His mother said, “Son, I found your diary and we are extremely sorry that you felt this way for such a long time. We’re sorry that we never understood you and pressurized you into something you didn’t want to. We’re sorry that you felt like we weren’t there for you. But son, you could’ve just told us about your dreams. You could’ve at least tried talking to us. We’re not your enemies. Even if we might have been upset at first, we would have understood you after seeing your passion. We understand you now. Please never try to leave us like this, because if you do, I don’t know if I’ll ever be able to forgive myself. We love you so much and nothing is more important to us than your happiness”.

As she said this, tears started rolling down all their eyes.

Sobbingly, he replied, “I love you guys too. I’m really sorry for having you put through this. I understand now that it was my fault that I never even tried expressing myself to you. I promise I’ll never do anything like this ever again”.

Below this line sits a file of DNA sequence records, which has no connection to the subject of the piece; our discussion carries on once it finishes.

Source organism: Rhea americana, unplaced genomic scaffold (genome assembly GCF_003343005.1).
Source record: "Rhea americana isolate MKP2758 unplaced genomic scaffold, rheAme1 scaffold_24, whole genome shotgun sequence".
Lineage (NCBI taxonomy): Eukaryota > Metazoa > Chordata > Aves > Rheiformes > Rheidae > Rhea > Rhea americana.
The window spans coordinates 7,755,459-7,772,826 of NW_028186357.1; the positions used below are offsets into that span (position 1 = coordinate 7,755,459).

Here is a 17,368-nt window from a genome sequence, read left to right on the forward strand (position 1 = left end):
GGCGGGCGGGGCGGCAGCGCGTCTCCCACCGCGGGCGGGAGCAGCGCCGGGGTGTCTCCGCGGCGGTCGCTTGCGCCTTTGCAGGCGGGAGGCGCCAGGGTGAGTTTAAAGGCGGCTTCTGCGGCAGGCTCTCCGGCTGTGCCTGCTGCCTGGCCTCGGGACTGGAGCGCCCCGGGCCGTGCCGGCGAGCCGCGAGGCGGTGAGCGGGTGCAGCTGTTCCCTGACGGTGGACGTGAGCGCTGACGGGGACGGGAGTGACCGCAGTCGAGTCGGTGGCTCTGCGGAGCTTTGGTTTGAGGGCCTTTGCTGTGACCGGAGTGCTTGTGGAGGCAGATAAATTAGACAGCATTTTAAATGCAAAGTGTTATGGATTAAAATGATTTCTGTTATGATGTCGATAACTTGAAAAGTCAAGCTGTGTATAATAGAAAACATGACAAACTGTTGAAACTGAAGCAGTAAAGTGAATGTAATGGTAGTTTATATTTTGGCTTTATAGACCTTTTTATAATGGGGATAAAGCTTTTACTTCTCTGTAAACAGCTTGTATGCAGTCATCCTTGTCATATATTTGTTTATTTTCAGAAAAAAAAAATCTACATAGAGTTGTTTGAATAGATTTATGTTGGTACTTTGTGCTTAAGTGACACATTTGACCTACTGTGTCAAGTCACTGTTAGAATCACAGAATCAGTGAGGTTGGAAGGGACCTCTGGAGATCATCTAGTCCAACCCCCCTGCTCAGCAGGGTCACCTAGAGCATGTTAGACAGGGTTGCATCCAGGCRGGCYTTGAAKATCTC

After the unfortunate event, their lives became better. His parents supported his fervor for choreography. They were happier than they ever were, and their lives were never the same again, but for the better.

 

 

A note from the writer:

My purpose of writing this story was not to condemn the parents or to offend anyone. The purpose of this story was to address a serious issue. The message is for the parents as well as the youth.

Many parents fail to acknowledge that their kids are capable of making decisions. Yes, they may make wrong ones. And yes, it is the parents’ duty to guide their kids, but before doing this, learn to know your child. Learn to be their friend from an early age so that they could tell you about their problems and their dreams. Many children go through this and they may end up taking different decisions.

As for the youth, they should trust their parents. Have faith in them. The parents are not their enemies. They do what they think is best for their child’s future. Even if the parents may not support you, it is worth giving it a shot by talking to your parents before leaping into clutches of death.

 

 

Contributed by :

 Akash Kumar

 

picture credits :

http://sociable.co/social-media/